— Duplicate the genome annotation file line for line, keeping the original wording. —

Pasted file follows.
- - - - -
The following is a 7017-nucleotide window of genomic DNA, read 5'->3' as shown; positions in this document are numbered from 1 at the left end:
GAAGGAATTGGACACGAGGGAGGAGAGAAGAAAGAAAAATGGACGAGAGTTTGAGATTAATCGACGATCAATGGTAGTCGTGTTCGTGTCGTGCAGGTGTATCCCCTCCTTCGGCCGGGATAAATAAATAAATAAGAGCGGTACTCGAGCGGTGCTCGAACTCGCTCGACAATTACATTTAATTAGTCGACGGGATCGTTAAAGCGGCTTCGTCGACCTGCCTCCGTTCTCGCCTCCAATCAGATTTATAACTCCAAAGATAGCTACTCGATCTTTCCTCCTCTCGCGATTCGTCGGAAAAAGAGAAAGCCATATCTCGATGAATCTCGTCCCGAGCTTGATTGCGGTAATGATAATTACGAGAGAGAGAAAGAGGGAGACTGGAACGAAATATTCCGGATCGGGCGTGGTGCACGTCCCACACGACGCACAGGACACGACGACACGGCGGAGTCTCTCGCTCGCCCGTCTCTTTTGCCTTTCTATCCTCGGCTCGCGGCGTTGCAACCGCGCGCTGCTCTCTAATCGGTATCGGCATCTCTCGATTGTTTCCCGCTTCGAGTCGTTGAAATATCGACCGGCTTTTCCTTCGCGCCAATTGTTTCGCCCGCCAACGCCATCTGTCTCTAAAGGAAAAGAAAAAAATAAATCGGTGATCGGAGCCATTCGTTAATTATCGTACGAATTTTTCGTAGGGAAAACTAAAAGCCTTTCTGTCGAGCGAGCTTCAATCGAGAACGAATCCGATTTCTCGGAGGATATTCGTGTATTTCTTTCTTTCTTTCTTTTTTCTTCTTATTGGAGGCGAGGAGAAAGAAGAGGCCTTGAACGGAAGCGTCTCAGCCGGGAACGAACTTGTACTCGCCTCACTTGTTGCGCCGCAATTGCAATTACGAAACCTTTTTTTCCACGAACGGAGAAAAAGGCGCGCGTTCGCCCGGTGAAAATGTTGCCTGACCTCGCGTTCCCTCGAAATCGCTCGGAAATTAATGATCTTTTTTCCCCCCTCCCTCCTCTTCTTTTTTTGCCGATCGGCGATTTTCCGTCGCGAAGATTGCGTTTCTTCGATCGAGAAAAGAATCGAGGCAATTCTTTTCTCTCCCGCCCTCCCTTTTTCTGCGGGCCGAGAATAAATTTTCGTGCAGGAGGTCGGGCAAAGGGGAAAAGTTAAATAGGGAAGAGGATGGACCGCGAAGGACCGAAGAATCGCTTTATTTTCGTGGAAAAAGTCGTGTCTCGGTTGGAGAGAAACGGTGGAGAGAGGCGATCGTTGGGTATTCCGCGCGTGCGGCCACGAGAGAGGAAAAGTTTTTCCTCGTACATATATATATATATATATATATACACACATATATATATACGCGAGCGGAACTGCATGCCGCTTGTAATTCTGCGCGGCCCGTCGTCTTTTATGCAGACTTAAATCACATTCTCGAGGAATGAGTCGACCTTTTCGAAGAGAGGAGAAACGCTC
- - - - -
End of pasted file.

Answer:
The following is a 7017-nucleotide window of genomic DNA, read 5'->3' as shown; positions in this document are numbered from 1 at the left end:
GAAGGAATTGGACACGAGGGAGGAGAGAAGAAAGAAAAATGGACGAGAGTTTGAGATTAATCGACGATCAATGGTAGTCGTGTTCGTGTCGTGCAGGTGTATCCCCTCCTTCGGCCGGGATAAATAAATAAATAAGAGCGGTACTCGAGCGGTGCTCGAACTCGCTCGACAATTACATTTAATTAGTCGACGGGATCGTTAAAGCGGCTTCGTCGACCTGCCTCCGTTCTCGCCTCCAATCAGATTTATAACTCCAAAGATAGCTACTCGATCTTTCCTCCTCTCGCGATTCGTCGGAAAAAGAGAAAGCCATATCTCGATGAATCTCGTCCCGAGCTTGATTGCGGTAATGATAATTACGAGAGAGAGAAAGAGGGAGACTGGAACGAAATATTCCGGATCGGGCGTGGTGCACGTCCCACACGACGCACAGGACACGACGACACGGCGGAGTCTCTCGCTCGCCCGTCTCTTTTGCCTTTCTATCCTCGGCTCGCGGCGTTGCAACCGCGCGCTGCTCTCTAATCGGTATCGGCATCTCTCGATTGTTTCCCGCTTCGAGTCGTTGAAATATCGACCGGCTTTTCCTTCGCGCCAATTGTTTCGCCCGCCAACGCCATCTGTCTCTAAAGGAAAAGAAAAAAATAAATCGGTGATCGGAGCCATTCGTTAATTATCGTACGAATTTTTCGTAGGGAAAACTAAAAGCCTTTCTGTCGAGCGAGCTTCAATCGAGAACGAATCCGATTTCTCGGAGGATATTCGTGTATTTCTTTCTTTCTTTCTTTTTTCTTCTTATTGGAGGCGAGGAGAAAGAAGAGGCCTTGAACGGAAGCGTCTCAGCCGGGAACGAACTTGTACTCGCCTCACTTGTTGCGCCGCAATTGCAATTACGAAACCTTTTTTTCCACGAACGGAGAAAAAGGCGCGCGTTCGCCCGGTGAAAATGTTGCCTGACCTCGCGTTCCCTCGAAATCGCTCGGAAATTAATGATCTTTTTTCCCCCCTCCCTCCTCTTCTTTTTTTGCCGATCGGCGATTTTCCGTCGCGAAGATTGCGTTTCTTCGATCGAGAAAAGAATCGAGGCAATTCTTTTCTCTCCCGCCCTCCCTTTTTCTGCGGGCCGAGAATAAATTTTCGTGCAGGAGGTCGGGCAAAGGGGAAAAGTTAAATAGGGAAGAGGATGGACCGCGAAGGACCGAAGAATCGCTTTATTTTCGTGGAAAAAGTCGTGTCTCGGTTGGAGAGAAACGGTGGAGAGAGGCGATCGTTGGGTATTCCGCGCGTGCGGCCACGAGAGAGGAAAAGTTTTTCCTCGTACATATATATATATATATATATATACACACATATATATATACGCGAGCGGAACTGCATGCCGCTTGTAATTCTGCGCGGCCCGTCGTCTTTTATGCAGACTTAAATCACATTCTCGAGGAATGAGTCGACCTTTTCGAAGAGAGGAGAAACGCTC